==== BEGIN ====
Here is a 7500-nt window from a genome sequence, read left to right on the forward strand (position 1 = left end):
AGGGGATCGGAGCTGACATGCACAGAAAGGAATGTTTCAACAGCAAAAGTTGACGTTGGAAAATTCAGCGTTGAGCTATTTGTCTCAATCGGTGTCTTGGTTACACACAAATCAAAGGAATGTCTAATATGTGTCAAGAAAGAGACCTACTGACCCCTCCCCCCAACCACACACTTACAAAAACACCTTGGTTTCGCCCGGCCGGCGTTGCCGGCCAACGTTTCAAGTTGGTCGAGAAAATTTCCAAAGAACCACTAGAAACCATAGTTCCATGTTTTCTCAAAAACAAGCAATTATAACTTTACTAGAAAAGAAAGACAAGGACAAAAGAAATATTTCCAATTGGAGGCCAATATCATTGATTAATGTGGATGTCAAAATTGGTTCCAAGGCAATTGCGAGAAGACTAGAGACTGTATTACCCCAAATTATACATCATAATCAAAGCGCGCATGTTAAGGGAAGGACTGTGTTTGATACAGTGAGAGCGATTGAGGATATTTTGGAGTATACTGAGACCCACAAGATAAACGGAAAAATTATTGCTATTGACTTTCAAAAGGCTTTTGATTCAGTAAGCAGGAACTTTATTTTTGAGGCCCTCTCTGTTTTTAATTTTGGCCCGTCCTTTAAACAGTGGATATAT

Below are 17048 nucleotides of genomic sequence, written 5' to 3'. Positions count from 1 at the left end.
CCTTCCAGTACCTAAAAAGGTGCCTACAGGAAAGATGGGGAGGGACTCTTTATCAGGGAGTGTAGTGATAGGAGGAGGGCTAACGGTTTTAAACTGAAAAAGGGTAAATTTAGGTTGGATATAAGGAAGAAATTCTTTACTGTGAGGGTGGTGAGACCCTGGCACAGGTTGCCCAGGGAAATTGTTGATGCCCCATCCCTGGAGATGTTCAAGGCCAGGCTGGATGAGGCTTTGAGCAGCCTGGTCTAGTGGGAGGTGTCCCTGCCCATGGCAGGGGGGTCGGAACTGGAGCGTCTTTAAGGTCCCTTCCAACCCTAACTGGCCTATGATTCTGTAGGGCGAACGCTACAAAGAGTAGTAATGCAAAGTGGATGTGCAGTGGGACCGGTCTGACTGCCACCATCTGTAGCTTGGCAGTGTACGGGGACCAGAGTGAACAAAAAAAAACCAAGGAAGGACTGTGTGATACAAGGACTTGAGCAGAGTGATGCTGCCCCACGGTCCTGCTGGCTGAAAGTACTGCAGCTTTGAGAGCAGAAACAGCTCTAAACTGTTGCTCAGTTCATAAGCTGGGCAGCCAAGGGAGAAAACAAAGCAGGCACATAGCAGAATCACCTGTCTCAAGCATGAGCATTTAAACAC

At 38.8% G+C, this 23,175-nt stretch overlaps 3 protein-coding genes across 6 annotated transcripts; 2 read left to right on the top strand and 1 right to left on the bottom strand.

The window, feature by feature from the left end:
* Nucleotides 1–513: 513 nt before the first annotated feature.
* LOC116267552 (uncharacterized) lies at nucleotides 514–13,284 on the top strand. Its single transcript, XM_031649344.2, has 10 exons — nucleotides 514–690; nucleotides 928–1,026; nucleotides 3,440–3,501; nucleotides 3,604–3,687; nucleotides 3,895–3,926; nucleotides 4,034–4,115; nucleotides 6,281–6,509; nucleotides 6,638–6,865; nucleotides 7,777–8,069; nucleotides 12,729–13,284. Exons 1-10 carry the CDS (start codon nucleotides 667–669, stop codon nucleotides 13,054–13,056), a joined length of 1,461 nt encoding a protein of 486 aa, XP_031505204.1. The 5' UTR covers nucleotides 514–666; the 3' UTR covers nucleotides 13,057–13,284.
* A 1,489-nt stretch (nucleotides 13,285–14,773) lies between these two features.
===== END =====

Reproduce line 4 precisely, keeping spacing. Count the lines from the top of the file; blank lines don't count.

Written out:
CCTTCCAGTACCTAAAAAGGTGCCTACAGGAAAGATGGGGAGGGACTCTTTATCAGGGAGTGTAGTGATAGGAGGAGGGCTAACGGTTTTAAACTGAAAAAGGGTAAATTTAGGTTGGATATAAGGAAGAAATTCTTTACTGTGAGGGTGGTGAGACCCTGGCACAGGTTGCCCAGGGAAATTGTTGATGCCCCATCCCTGGAGATGTTCAAGGCCAGGCTGGATGAGGCTTTGAGCAGCCTGGTCTAGTGGGAGGTGTCCCTGCCCATGGCAGGGGGGTCGGAACTGGAGCGTCTTTAAGGTCCCTTCCAACCCTAACTGGCCTATGATTCTGTAGGGCGAACGCTACAAAGAGTAGTAATGCAAAGTGGATGTGCAGTGGGACCGGTCTGACTGCCACCATCTGTAGCTTGGCAGTGTACGGGGACCAGAGTGAACAAAAAAAAACCAAGGAAGGACTGTGTGATACAAGGACTTGAGCAGAGTGATGCTGCCCCACGGTCCTGCTGGCTGAAAGTACTGCAGCTTTGAGAGCAGAAACAGCTCTAAACTGTTGCTCAGTTCATAAGCTGGGCAGCCAAGGGAGAAAACAAAGCAGGCACATAGCAGAATCACCTGTCTCAAGCATGAGCATTTAAACAC